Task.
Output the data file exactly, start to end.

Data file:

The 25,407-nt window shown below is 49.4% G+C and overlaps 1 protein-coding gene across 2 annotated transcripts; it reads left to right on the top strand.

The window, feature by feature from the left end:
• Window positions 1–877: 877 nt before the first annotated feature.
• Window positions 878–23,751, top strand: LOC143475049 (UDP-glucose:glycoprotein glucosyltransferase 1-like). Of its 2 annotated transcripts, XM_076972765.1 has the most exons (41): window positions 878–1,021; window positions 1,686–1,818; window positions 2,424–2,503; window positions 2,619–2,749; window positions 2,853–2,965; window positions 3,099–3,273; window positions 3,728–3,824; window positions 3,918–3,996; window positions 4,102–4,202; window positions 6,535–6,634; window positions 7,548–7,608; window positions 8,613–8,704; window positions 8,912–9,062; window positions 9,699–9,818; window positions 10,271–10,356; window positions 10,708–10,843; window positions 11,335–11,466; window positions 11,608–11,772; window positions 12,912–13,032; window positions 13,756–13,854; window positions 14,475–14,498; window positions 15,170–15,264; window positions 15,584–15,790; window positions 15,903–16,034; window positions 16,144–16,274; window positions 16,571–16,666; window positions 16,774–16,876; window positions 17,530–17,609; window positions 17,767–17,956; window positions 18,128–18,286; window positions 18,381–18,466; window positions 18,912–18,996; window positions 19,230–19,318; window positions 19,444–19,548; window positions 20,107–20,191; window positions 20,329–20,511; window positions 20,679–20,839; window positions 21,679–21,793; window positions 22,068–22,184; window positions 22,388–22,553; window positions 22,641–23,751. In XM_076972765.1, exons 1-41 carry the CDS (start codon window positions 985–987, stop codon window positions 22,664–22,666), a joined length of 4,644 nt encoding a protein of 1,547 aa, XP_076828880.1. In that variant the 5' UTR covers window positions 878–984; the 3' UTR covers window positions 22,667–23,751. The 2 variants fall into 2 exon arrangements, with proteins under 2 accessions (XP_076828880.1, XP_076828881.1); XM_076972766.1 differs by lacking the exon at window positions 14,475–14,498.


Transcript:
The 25,407-nt window shown below is 49.4% G+C and overlaps 1 protein-coding gene across 2 annotated transcripts; it reads left to right on the top strand.

The window, feature by feature from the left end:
• Window positions 1–877: 877 nt before the first annotated feature.
• Window positions 878–23,751, top strand: LOC143475049 (UDP-glucose:glycoprotein glucosyltransferase 1-like). Of its 2 annotated transcripts, XM_076972765.1 has the most exons (41): window positions 878–1,021; window positions 1,686–1,818; window positions 2,424–2,503; window positions 2,619–2,749; window positions 2,853–2,965; window positions 3,099–3,273; window positions 3,728–3,824; window positions 3,918–3,996; window positions 4,102–4,202; window positions 6,535–6,634; window positions 7,548–7,608; window positions 8,613–8,704; window positions 8,912–9,062; window positions 9,699–9,818; window positions 10,271–10,356; window positions 10,708–10,843; window positions 11,335–11,466; window positions 11,608–11,772; window positions 12,912–13,032; window positions 13,756–13,854; window positions 14,475–14,498; window positions 15,170–15,264; window positions 15,584–15,790; window positions 15,903–16,034; window positions 16,144–16,274; window positions 16,571–16,666; window positions 16,774–16,876; window positions 17,530–17,609; window positions 17,767–17,956; window positions 18,128–18,286; window positions 18,381–18,466; window positions 18,912–18,996; window positions 19,230–19,318; window positions 19,444–19,548; window positions 20,107–20,191; window positions 20,329–20,511; window positions 20,679–20,839; window positions 21,679–21,793; window positions 22,068–22,184; window positions 22,388–22,553; window positions 22,641–23,751. In XM_076972765.1, exons 1-41 carry the CDS (start codon window positions 985–987, stop codon window positions 22,664–22,666), a joined length of 4,644 nt encoding a protein of 1,547 aa, XP_076828880.1. In that variant the 5' UTR covers window positions 878–984; the 3' UTR covers window positions 22,667–23,751. The 2 variants fall into 2 exon arrangements, with proteins under 2 accessions (XP_076828880.1, XP_076828881.1); XM_076972766.1 differs by lacking the exon at window positions 14,475–14,498.